I don't really follow the more yeshivish news so much, but I saw this link from Yeshiva World News posted at Bad 4 Shidduchim and found it very interesting. In short, Gedolei Hador have decided to sanction a frum video-dating service - that will help alleviate the disappointment and waste of money that could arise from participating in a long distance shidduch. With the new system, a person visits a ShidduchVision studio and has up to three video-conference sessions with the prospective candidate, after which he/she decides if an actual trip is worthwhile or not.
I think this is kind of cool. It makes a lot of sense to me. The one downside I can see at the moment is that the anticipated first phone call awkwardness is upped to a whole new level. You don't just see a picture of a person (at least theoretically, and more practically, the guy seems to be the only one shown a picture) and nervously dial their number/answer the phone. Instead, you have to dress up as though for a date, and for all intents and purposes, this basically is a first set of dates.
I do wonder if these actually count at all toward their overall date tally. Especially in the yeshivish world where a quota on dates seems to be the thing to do, with certain numbers means reaching certain stages. As much as one can learn from this sort of encounter, I would hope that the significance is minimized, perhaps counting all three (if indeed all three meetings are utilized) as just a first date. First dates are always (or at least should be) viewed merely as means to know if it is worthwhile to see the person again. Most of the time, I would presume a second date is worthwhile, unless the other person is so hideously vile, or clearly unstable/violent/rude or something of that nature.
I'm sure a lot can be gained from the video conferencing, but I have found having an extended first phone conversation (and add to that knowing how the person looks) can be beneficial too. Upon further thought, I'm not sure that the video meeting is any better than the picture plus phone call. But that may be just me, or at least the more modern circles wherein the first phone call isn't always just a quick 10-minute "How do you do, my dear? When are you next available for an outing? Starbucks next Thursday at five sound splendid. Until then, tah tah!" So perhaps I should rephrase the beginning of this paragraph and say that this new innovation can be very helpful for this specific dating market (Lakewood, etc).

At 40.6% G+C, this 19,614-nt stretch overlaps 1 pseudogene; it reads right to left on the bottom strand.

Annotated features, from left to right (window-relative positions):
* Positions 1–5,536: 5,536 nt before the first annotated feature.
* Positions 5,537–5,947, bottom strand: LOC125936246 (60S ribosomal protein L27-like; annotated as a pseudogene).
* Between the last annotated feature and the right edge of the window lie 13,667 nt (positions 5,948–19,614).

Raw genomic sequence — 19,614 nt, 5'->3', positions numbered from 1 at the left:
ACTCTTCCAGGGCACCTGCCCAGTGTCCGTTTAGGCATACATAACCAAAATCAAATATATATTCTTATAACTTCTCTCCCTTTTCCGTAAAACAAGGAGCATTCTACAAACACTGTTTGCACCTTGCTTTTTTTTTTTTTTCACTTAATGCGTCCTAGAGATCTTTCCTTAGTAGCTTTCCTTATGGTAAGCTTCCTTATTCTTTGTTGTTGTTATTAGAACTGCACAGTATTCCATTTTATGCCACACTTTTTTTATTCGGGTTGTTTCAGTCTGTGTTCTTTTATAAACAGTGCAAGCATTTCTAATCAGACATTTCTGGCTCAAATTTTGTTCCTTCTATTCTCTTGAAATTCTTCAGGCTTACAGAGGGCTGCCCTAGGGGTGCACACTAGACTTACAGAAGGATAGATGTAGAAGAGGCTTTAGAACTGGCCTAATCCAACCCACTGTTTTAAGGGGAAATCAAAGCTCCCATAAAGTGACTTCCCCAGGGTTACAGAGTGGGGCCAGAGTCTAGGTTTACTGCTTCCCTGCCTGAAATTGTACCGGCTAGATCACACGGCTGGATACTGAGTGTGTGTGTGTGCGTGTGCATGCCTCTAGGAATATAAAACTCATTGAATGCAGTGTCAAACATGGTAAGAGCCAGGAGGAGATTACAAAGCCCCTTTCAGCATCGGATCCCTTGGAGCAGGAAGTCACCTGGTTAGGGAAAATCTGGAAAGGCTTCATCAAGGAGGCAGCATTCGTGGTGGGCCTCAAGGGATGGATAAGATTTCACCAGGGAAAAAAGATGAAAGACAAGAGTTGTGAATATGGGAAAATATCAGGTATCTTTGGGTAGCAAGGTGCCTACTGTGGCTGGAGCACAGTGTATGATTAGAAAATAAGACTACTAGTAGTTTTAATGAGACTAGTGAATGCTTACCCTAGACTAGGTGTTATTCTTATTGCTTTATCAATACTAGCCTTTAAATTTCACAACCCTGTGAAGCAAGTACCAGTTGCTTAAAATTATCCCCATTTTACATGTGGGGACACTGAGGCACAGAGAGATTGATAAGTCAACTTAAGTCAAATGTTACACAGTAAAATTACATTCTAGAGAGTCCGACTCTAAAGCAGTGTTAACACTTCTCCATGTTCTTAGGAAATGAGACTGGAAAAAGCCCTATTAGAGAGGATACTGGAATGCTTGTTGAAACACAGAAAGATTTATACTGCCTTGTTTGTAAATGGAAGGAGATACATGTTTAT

I've heard recommendations from credible sources (such as Rav Goldvicht, at his dating 101 shiur) that first phone calls aren't meant to be so lengthy, and certainly shouldn't be a "first date" sort of conversation. Invariably, I have found out that, more often then not, the phone call becomes something more than a quick calender check session. When I first started dating, I had no clue what I was doing. This newbie nervousness amped up the awkwardness of that initial call, and thus the duration was typically short.
More recently, I've had first phone calls that have neared the three-hour mark. I definitely do not think that those were by any means standard (especially since neither shidduch really went anywhere in the end). One recent first call that I had was a little over an hour long, didn't drag out, was very casual and nice, and we still fit in the date scheduling at the end. That, I think, is a good/better way to handle things. This type of conversation certainly cuts down on the rigidity of the first actual meeting to a degree, and now the person you're going out with isn't a totally foreign entity.
I also think that a semi-decent first phone call can be an indicator of sorts for how the first date will go as well. True, there is no guarantees in such things, but just as point of empirical evidence: the shortest first phone call I had in in recent memory lasted under 20 minutes, and she dropped me after the first date - which has NEVER happened before. True, I must be dan lekaf zechus and presume she saw something was terribly off (which then makes me feel bad because it I then mentally put MYSELF into that hideously vile/bad person category I mentioned earlier). As a point of etiquette, I think most everyone deserves a second date - Rav Goldvicht even mentioned a third date as part of this initial procedure. So I can't help but wonder why she and I were so far off that she wouldn't consider a second date. Instead of thinking about how terrible I might be, I'm going to presume that the first phone call/her own research wasn't enough to really know if the idea was really shayach or not, and that she only found that out upon meeting me. Also, as I mentioned in the post about rejection, at least she was the one who nixed me, and not the other way around.
With regard to inyanei d'yoma (even if it is after midnight), I would like to publicly say that I am thankful for all the experiences that I've had so far, both good and bad, as well as all the wonderful people who have helped me as shadchanim, mentors, and sources of advice. I really do appreciate every ounce of effort they make to assist me in my quest for a spouse; especially those who have endeavored to keep me in mind and set me up more than once. I hope all their hard work pays off soon...